Are traditional Western ethical theories still relevant in a cross-cultural and entrepreneurial business world?

Robinson, D and Zhou, J 2008, 'Are traditional Western ethical theories still relevant in a cross-cultural and entrepreneurial business world?', Journal of Asia Entrepreneurship and Sustainability, vol. 4, no. 1, pp. 22-37.


Document type: Journal Article
Collection: Journal Articles

Title Are traditional Western ethical theories still relevant in a cross-cultural and entrepreneurial business world?
Author(s) Robinson, D
Zhou, J
Year 2008
Journal name Journal of Asia Entrepreneurship and Sustainability
Volume number 4
Issue number 1
Start page 22
End page 37
Total pages 16
Publisher RossiSmith Academic Publishing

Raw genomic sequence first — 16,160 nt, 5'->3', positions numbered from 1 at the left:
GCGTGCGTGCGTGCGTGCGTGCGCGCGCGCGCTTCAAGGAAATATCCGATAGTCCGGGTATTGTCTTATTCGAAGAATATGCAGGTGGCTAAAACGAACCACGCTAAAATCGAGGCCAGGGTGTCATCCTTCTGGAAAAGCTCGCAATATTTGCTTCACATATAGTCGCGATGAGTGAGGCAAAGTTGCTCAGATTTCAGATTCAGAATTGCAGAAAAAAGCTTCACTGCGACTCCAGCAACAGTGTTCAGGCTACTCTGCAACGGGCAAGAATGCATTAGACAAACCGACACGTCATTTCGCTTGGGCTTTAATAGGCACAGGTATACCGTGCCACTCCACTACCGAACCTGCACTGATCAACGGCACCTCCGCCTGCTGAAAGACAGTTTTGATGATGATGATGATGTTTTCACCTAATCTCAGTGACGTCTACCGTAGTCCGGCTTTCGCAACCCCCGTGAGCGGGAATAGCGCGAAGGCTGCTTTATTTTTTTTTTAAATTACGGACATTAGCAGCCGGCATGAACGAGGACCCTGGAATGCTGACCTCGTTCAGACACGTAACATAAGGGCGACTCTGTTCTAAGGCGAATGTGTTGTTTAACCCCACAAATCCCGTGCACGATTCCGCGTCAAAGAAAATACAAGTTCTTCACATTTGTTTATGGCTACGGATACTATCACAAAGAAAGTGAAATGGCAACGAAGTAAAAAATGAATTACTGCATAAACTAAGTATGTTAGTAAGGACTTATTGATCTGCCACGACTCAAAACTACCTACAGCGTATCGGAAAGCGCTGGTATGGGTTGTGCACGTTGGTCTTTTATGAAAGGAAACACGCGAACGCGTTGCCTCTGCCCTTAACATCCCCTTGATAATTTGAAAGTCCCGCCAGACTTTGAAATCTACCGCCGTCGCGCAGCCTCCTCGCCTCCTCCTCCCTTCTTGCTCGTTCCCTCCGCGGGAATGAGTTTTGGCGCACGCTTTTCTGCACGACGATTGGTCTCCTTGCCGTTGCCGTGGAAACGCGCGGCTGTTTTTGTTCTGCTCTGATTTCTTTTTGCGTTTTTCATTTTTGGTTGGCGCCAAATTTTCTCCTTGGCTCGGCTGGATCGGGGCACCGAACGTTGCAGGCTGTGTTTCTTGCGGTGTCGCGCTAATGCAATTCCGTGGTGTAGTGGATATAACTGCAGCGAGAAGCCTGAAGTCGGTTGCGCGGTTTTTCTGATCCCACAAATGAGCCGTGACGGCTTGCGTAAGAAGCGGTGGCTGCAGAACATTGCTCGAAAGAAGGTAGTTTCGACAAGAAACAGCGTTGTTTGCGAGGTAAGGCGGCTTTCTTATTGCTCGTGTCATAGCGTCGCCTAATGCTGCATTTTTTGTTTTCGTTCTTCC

Abstract Ethics is an area of business largely left to the imagination. Typically, managers are guided by the company code or culture, or at least have a person higher up the hierarchy that they can refer to when faced with a decision containing ethical dimensions. Entrepreneurial managers, being opportunistic and often working alone, may overlook or even ignore the ethical elements of business decisions. Under circumstances of intense competition and the need for expediency, conflicting priorities arise and the entrepreneur may be faced with certain dilemmas. In seeking to resolve these, entrepreneurs must usually rely on their own judgment to determine ‘what is right’. Since moral choices have a significant impact on business decisions, and given the fact that entrepreneurs usually make those choices without requesting advice from people well-versed in ethics, it is important to know whether or not they are likely to have ethical bias or particular orientation. Traditional Western ethical theories recognise three bases for ethical choice, namely virtues, rules and/or consequences. This paper assesses the ethical orientations of managers with entrepreneurial intentions by means of a questionnaire administered to Master of Business Administration candidates in China and Australia, who either have or do not have the intention to become entrepreneurs. The research problem is two-fold, namely: To determine whether entrepreneurially-inclined managers are more oriented than their corporate counterparts toward any of the three ethical theories when making decisions. To determine whether there are any differences in ethical orientation between Chinese and Australian entrepreneurially-inclined managers. The entrepreneurially-inclined manager is defined as one who is an established manager and who has entrepreneurial inclinations, whether already realised or not. This means either that they are currently managing their own business or considering entrepreneurship as a future endeavour. Either way, they are self-proclaimed entrepreneurs in the psychological and/or behavioural sense of the term. Likewise, those designating themselves as ‘not entrepreneurially-inclined are either working as managers in corporate businesses and not intending to become self-employed or are currently engaged in Not-for-Profit undertakings as a long term career choice. As business-related responsibilities typically remain his/her priority at all times. there is usually little time for any matters that fall outside of the realm of business ownership and management. This usually results in the entrepreneur being totally absorbed by work-related issues, which makes it difficult to discern where business ends and other aspects of his/her life fit in. As entrepreneurs continuously pursue opportunity (Stevenson 1983), they may be faced with opportunities where they are compelled to make choices between alternatives. They typically face aggressive competition in the marketplace and extra-ordinary financial risks. Sometimes none of the choices appear appropriate to them, or more than one appears equally desirable. In addition, they are usually unable or unwilling to consult with others about the decision, so they must rely on their own judgment to determine ‘what is right’. It is hypothesised that entrepreneurially-inclined managers will tend to be more biased toward consequentialism (as opposed to deontology and virtues) than their corporate counterparts and that there are differences in ethical orientation between Chinese and Australian managers with entrepreneurial intentions.
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